NASCAR engines roared to life last week, ushering in the 2009 Nextel Cup season with one of the greatest spectacles in all of sport: the Daytona 500.
It's fitting NASCAR is the only sport that opens the season with its biggest and most prestigious event of the year.
After a three-month layoff, fans crave the explosion of news and drama that Speedweek provides, and one race would not be enough to whet the appetite. We needed the shootout, twins and main event to get back up to full speed.
In spite of a disappointing, rain-shortened ending to the week, the drama of Daytona lived up to its billing, with headlines including Jeff Gordon's drought-ending twin win and Dale Earnhardt Junior's part in the big crash of the day in the 500.
Ironically, the man who ended up in victory lane is himself a stark contrast to the flamboyant pageantry of his Daytona backdrop.
When Matt Kenseth won the Winston Cup Championship in 2003, he did it in his signature unflashy style, winning just one race on the schedule. Kenseth methodically trudged through the season with an average finish just over 10th but failed to finish only twice.
He won his title with low-key consistency, the kind that doesn't make for splashy headlines on Monday mornings. He's always seemed more comfortable behind the wheel of the car than in front of the cameras.
That's why he may be the last person marketing gurus would want to win the 500. Kenseth doesn't have the mass appeal of his good friend, Dale Earnhardt Jr., the headline-stealing bad-boy persona of Tony Stewart, or the Hollywood charm of Jeff Gordon and Jimmy Johnson. He's not the guy you'd generally see popping in on Letterman.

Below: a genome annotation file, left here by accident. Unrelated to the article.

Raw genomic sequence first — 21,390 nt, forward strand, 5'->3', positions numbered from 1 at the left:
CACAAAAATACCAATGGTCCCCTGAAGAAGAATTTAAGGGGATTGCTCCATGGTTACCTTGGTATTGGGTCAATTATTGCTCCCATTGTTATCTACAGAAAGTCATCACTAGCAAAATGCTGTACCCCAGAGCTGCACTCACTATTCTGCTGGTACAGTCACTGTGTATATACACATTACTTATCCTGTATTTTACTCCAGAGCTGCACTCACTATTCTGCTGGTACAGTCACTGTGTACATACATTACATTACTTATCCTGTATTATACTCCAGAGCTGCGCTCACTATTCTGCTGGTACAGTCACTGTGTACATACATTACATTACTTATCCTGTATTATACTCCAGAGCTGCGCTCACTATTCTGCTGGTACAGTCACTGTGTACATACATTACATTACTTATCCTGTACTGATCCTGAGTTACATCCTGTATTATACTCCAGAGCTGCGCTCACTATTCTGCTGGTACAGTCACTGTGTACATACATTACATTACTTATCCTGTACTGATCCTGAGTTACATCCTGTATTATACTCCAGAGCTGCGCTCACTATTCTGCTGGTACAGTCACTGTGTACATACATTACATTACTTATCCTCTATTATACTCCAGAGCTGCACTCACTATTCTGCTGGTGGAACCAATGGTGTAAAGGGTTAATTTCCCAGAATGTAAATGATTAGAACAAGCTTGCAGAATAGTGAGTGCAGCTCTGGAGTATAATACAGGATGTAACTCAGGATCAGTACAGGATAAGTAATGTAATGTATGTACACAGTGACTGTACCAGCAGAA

But that's also why it's so nice to see a good guy finish first: Kenseth races the right way, respecting the sport, his competitors and the fans.
His team has been one of the more consistent in recent years, finishing no worse than 11th in the season standings since winning the title in '03. He deserves to be part of NASCAR's most prestigious club as a Daytona 500 winner, especially after starting the day 43rd on the grid.
He's earned the friendship and respect of fellow drivers like Earnhardt Jr., who's traded paint with Kenseth since their days in the Busch series. Earnhardt went out of his way to find Kenseth during his post-race network interview to congratulate him.
Kenseth will spend the week making the media rounds as the Daytona 500 winner, the first for team owner Jack Rousch.
Then the Wisconsin native will make a businesslike return to his daily duties as the Nextel Cup points leader with the well-deserved memories of his Daytona Sunday showered in champagne and rain.
Kellie Goodman can be reached at firstname.lastname@example.org. Her column appears on Tuesdays.